Then he said to them, "Go your way, eat the fat, drink the sweet, and send portions to those for whom nothing is prepared; for this day is holy to our Lord. Do not sorrow, for the joy of the LORD is your strength."

Nehemiah 8:10

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In the words of John Maxwell, “a leader is one who knows the way, goes the way, and shows the way.” And for those who serve under pastor, teacher and author, Alan Platt, this is certainly a testament to his leadership style.

As the leader of Doxa Deo (a church network across South Africa, New Zealand, the UK and Germany), Alan is committed to instigating change (for the Gospel’s sake) specifically in cities, the engine room of transformation.

An agent of change
Through Alan’s primary gifting in leadership and teaching, he has established a unique approach to effective ministry and influenced a wide spectrum of organisations, denominations and church networks internationally. His impact extends beyond the church to the influencing of the business sector, education and society at large.
We caught up with Alan to find out how Doxa Deo remains relevant in our post-Christian society and find out more about the man behind the ministry!

Q. Did any specific event influence your conversion to Christ?
A. Growing up in a Christian home, I gave my life to Christ at a very early age. Although I had my own prodigal journey, I never turned my back on God. I did however have a deep experience all on my own, while doing border duty in the army. In a moment of solitude, God arrested my life and refocused my intention to give the rest of my life serving Him and His Church.

Q. How did God confirm that you were meant for ministry?
A. Since I can remember I have had the conviction that I wanted to work in a full time capacity for God. Growing up in a somewhat legalistic environment, I was often more convinced of my calling than of my salvation. Knowing that I wanted to give my life serving God, the options at that point in time were either becoming a pastor, engaging in a para-church missions organisation or becoming an evangelist.

I did not really sense that any of these three were exactly what I was to do. However I went and studied at the AFM Theological College and became Youth Pastor for 8 ½ years. It was in that season that I realised that my primary gifting was to identify, raise and work with leaders, establishing teams that would be effective for the Kingdom. I loved the strategic element of mobilisation within a shared vision and values environment. I was also clearly a teacher at heart and developed a deep love to understand the Word more accurately.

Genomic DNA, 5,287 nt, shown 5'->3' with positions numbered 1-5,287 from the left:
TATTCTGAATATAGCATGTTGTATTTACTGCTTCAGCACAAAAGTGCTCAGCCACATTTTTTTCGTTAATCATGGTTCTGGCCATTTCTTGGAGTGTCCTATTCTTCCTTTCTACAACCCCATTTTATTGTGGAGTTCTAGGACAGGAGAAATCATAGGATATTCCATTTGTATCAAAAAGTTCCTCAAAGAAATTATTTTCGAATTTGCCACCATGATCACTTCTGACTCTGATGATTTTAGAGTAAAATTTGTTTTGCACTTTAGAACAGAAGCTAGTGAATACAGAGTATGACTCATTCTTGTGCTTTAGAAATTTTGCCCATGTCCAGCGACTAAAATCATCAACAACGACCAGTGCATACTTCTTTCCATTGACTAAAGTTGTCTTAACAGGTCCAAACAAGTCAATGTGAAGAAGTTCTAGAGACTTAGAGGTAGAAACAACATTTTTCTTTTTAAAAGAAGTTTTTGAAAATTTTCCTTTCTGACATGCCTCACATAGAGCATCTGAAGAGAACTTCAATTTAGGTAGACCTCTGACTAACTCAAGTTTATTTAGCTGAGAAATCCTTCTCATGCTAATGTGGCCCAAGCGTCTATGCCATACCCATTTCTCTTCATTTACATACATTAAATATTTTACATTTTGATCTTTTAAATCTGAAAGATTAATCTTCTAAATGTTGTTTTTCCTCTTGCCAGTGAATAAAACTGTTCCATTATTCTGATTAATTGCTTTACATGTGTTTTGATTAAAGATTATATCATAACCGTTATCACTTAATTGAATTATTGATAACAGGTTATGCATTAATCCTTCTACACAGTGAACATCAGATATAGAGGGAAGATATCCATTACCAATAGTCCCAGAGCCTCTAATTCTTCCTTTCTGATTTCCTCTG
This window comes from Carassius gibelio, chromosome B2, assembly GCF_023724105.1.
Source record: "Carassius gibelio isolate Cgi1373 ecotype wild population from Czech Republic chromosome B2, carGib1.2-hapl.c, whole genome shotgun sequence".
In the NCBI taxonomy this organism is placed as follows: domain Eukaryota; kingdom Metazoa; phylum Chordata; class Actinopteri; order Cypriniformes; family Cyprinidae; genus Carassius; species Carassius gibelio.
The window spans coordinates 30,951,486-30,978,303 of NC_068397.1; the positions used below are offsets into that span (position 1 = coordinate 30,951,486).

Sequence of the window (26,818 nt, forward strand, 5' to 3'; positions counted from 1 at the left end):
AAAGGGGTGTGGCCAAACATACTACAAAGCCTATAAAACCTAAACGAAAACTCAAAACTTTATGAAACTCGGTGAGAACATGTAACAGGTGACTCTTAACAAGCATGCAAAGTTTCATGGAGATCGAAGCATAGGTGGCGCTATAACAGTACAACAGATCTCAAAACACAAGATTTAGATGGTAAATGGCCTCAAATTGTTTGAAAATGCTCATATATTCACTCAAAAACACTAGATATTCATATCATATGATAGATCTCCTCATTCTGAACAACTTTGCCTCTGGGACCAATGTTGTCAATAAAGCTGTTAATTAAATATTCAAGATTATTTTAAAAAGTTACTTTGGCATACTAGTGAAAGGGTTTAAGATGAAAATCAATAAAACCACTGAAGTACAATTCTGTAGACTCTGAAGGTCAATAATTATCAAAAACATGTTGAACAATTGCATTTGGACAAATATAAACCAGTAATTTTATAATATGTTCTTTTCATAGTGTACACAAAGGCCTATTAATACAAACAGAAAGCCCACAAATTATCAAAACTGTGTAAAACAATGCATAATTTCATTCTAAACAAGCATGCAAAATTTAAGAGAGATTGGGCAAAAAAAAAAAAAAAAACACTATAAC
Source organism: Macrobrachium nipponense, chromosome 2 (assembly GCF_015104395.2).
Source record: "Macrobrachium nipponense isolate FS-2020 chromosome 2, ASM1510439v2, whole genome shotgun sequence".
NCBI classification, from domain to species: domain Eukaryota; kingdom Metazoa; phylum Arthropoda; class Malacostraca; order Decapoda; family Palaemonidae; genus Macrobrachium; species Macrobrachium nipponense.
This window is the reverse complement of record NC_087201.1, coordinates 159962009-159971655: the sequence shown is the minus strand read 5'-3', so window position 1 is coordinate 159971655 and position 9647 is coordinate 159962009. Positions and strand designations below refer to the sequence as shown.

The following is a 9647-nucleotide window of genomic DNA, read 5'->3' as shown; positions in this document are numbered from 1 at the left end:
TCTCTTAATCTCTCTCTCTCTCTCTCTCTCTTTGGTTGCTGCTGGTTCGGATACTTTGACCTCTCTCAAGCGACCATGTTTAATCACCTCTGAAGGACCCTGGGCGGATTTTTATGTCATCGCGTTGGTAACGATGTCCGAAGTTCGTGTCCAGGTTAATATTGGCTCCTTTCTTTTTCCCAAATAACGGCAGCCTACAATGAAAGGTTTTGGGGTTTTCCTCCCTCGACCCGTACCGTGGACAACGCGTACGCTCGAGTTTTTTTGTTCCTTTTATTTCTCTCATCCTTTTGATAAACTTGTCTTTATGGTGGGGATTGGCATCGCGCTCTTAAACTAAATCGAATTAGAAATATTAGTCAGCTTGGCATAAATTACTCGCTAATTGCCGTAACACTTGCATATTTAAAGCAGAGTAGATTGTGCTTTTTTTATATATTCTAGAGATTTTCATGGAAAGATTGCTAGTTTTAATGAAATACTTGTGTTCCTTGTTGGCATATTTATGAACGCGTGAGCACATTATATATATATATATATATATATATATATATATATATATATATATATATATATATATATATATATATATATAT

Q. You have been in ministry for 30 years as the Leader and Founder of Doxa Deo. Did you ever imagine you would have 21 churches in over 9 cities around the world? How did you get to this place of influence?
A. Jesus said, that the Kingdom of God is as a mustard seed. Its beginning is very small and then grows into a significant tree. This has been our experience as we have been faithful in the small things God has entrusted to us. I am also extremely grateful for the
incredible leadership team that God has graciously allowed me to father and lead.

Q. What is Doxa Deo’s ethos?
A. The name Doxa (Greek for glory) and Deo (Latin for God) is an intentional combination of languages to reflect the bringing together of different peoples in one new understanding that man is destined to be the exhibitor of the Glory of God. One of the old Church Fathers, Irenaeus, made this statement: “The Glory of God is man fully alive”.

For that to be fully experienced and expressed, the Lordship of Jesus Christ needs to become a tangible reality, not only in our personal experience of salvation, but also in the very construct of our society and world. Therefore education, arts, business, government, sport, the media, social society as well as the Church, all have to be aligned to the influence of the Lordship of Christ.

We therefore do not just want to be a church for the church, but a church for the community. Our people see themselves not as members, but as partners of a dream to see cities and communities transformed. We therefore refer to them as being ‘City Changers’, not coming to the church for a programme, but discovering that they are the programme!

The activities of Doxa Deo therefore are outward focused, engaging intentionally  the different spheres of society. One example is our engagement in education, where we not only have our own schools, but have a programme to have a permanent presence in state and public schools, where we now effectively engage over 130 of these schools on a daily basis. We have an office that co-ordinates not only the placement of youth workers, but also a facilitation empowerment of headmasters, teachers, parents and coaches in the different educational environments.